Image credits: Annabel Elston
It's fair to say that I spent a good part of my year's sojourn in Cornwall seated on public transportation of one kind or another. Whether bus, train, or ferry – having no car of my own left me at the mercy of disgruntled bus drivers, timetables that might as well have been written in Cornish and windows that I could never get opened in the summertime, or closed in the winter.
You might think this was a great trial to my car-dependent American spirit. What is America, after all, but a democracy of drivers? Drive-thrus, freeways, interstates, toll roads – America is the place that was built not just around the automobile, but for the automobile. In the mid-west for instance, where I grew up, you wouldn't be able to get anywhere with public transportation for the simple reason that it just doesn't exist. Cities are one thing, but for most of the American public, a car is as necessary to the pursuit of happiness as is, say, the ability to read.
Perhaps it was this very dependence that leant my year of riding buses a feeling of liberation and adventure. Sure, there were lots of places I just couldn't get to unless I wanted to walk unspeakable distances. My day was often dictated by arrival and departure times. But I also was able to spend vast amounts of time just sitting and staring out the window as I traversed down roads and passed through villages that I never would have dreamed existed, let alone of finding on my own.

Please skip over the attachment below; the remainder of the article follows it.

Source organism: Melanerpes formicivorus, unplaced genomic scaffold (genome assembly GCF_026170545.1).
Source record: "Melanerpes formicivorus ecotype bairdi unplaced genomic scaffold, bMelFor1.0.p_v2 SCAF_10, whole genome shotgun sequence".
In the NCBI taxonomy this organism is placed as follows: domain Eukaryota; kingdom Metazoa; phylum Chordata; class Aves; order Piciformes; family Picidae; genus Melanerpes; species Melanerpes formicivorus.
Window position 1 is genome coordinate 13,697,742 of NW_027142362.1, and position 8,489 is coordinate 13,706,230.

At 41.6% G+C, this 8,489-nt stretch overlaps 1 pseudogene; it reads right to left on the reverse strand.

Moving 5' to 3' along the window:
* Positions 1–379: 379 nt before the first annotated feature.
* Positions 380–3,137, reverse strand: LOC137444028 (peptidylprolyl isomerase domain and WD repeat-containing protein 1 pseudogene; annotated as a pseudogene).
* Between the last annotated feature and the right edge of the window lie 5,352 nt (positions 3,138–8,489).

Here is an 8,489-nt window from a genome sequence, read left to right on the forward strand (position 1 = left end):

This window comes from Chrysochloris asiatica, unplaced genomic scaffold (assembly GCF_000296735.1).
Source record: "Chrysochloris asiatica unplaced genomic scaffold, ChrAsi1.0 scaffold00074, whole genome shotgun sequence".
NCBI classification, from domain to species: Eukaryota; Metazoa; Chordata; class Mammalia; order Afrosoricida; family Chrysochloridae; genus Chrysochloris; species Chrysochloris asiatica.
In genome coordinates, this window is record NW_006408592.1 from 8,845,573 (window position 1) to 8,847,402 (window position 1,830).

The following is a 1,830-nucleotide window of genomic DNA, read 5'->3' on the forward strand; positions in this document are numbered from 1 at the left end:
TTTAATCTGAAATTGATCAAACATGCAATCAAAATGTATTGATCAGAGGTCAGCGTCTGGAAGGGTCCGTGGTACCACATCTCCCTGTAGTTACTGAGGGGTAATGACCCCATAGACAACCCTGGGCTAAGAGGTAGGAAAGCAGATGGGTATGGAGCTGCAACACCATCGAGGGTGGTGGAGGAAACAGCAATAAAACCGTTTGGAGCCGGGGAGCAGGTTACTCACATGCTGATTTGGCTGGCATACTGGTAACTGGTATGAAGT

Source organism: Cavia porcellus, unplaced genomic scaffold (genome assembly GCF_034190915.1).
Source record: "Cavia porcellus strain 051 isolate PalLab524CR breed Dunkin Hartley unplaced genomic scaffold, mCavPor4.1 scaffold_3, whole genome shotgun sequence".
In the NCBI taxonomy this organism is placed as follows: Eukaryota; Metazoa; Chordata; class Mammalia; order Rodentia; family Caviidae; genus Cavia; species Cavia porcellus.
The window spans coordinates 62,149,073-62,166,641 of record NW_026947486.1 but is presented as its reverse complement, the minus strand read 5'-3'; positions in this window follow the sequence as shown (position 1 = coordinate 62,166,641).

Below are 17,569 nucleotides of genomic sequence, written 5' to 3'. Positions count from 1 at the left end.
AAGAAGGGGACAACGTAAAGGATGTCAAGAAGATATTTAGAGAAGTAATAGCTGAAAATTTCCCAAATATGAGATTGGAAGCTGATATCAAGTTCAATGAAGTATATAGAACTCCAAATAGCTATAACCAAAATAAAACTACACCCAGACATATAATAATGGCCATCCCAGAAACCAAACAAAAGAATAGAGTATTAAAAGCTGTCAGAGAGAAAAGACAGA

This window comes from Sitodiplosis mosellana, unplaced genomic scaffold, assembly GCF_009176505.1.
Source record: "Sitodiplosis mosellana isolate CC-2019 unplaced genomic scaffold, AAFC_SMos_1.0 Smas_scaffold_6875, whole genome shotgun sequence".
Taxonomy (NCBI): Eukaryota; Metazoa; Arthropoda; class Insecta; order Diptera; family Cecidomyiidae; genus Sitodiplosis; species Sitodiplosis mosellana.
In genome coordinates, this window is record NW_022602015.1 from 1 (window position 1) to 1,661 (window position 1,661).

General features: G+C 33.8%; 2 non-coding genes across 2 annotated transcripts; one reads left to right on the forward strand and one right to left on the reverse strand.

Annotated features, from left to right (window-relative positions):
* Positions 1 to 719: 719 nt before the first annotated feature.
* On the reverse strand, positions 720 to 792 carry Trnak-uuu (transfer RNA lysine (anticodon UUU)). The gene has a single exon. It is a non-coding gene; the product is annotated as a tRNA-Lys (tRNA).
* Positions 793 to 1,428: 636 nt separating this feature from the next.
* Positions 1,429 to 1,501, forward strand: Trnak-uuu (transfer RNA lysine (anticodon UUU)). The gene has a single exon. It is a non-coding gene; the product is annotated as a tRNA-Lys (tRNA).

There was the giddy sense of astonishment that always came when two buses passed within inches of one another on a narrow country road, or the dizzying perspective granted from the top floor of a double decker. There was the unexpected glimpse of coastline or the brief view into someone's life as you passed by their cottage window in the twilight, their television flickering somewhere in the background.
Additionally, I met the most fascinating people. I overheard conversations that I will never forget to my dying day – like the boy who mixed up the location for his rugby team's annual fancy dress (costume) party and showed up to the weekly meeting of the Women's Institute instead, clad in ladies high heels, a daringly low cut dress and a blond wig. (I never heard who was more surprised – him or them.)
I read a good deal more books in a year than I previously thought possible. I did a lot of walking. I learned how to slow down and wait. I learned the hard way that buses in rural places don't stop unless you hail them. But more than anything else, I felt a part of things. Something I never could have experienced from the comfortable solitude of my own vehicle. And so, while you could rent a car – if you really want to experience Cornwall as if it were your own, you'd be much better off on a bus. You just never know where one might take you.
About the author:
Danielle Charles-Davies is an American writer and self-professed anglophile. In 2012, she upped her entire family – cats and all – to the other side of the Atlantic for a year-long working vacation in Cornwall.
All images by photographer Annabel Elston